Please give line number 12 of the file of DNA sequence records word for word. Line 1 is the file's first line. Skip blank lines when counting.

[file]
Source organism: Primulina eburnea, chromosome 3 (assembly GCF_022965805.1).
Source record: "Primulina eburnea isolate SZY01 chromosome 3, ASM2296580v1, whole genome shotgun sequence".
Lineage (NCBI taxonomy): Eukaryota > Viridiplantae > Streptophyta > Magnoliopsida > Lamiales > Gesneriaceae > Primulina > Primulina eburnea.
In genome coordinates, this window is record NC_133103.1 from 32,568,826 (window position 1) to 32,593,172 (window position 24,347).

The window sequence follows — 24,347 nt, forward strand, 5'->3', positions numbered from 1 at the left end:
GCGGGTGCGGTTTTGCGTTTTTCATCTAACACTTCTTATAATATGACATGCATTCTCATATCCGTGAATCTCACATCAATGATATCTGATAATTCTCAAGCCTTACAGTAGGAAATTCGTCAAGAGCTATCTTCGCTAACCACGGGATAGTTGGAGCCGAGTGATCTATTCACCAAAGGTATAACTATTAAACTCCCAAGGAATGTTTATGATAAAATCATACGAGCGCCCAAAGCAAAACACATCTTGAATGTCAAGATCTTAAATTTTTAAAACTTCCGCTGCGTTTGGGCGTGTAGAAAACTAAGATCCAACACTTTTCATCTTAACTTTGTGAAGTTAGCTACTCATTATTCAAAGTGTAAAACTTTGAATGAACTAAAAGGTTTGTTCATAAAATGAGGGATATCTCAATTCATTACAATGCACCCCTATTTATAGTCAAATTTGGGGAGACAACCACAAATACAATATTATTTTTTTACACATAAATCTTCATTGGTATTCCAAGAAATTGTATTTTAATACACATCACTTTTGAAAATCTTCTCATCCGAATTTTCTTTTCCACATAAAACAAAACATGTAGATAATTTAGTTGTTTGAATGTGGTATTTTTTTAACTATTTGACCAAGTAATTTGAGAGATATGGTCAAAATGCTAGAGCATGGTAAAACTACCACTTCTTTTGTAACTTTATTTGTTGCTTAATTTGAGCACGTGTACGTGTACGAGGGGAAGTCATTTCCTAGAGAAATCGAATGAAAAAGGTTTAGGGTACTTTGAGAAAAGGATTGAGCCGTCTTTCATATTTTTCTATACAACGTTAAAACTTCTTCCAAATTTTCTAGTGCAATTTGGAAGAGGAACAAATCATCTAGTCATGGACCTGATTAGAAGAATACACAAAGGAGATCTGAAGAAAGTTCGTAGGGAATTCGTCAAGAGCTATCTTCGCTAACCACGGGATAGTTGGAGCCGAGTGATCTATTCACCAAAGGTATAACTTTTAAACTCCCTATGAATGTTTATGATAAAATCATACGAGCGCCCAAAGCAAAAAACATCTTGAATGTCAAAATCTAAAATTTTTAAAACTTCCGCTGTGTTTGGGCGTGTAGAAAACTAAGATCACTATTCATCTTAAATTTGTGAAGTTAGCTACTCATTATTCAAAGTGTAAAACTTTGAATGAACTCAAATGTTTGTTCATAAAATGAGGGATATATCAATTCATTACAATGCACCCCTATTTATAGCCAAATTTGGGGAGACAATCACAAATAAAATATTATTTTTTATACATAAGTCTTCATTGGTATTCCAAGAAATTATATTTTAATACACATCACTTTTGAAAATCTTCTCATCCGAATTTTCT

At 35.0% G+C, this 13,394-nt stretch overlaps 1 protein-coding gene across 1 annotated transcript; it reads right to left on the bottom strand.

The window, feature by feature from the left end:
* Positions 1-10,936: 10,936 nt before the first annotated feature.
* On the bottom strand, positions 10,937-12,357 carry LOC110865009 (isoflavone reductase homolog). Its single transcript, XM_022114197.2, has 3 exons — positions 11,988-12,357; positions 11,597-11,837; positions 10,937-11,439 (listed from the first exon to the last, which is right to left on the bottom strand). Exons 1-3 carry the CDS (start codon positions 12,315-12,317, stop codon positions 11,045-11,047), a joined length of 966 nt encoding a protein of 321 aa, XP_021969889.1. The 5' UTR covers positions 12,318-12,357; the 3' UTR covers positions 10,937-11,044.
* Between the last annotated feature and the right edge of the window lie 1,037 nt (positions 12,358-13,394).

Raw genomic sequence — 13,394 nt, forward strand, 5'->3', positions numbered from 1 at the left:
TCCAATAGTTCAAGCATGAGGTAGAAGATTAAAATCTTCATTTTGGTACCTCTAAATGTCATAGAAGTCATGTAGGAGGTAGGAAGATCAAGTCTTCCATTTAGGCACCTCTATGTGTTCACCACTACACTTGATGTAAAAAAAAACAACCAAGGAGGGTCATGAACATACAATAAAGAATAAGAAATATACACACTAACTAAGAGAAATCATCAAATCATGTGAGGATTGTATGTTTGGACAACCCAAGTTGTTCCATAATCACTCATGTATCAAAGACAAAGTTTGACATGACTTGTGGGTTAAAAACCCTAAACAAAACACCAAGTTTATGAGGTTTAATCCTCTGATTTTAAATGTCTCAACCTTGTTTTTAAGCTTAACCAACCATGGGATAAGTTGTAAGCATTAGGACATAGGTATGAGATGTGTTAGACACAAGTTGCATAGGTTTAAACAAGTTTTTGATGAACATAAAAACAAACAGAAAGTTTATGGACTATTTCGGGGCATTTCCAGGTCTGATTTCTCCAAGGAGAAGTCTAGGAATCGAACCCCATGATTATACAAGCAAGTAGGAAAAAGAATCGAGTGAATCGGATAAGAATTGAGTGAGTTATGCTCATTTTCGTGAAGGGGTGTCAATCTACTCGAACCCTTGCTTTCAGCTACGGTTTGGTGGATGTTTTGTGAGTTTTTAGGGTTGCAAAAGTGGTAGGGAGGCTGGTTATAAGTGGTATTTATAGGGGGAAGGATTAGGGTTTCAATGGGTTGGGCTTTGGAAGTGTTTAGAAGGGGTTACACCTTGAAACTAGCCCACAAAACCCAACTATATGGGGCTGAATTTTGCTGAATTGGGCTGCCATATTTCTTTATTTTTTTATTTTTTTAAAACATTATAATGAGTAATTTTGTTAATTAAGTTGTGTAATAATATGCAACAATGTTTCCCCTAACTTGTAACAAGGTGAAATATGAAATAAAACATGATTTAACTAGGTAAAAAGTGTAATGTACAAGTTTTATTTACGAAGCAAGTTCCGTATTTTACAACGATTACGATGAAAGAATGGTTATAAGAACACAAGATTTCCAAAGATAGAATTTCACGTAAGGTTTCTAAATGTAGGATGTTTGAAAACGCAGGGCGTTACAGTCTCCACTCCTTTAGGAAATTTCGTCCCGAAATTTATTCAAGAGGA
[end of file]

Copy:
Raw genomic sequence — 13,394 nt, forward strand, 5'->3', positions numbered from 1 at the left: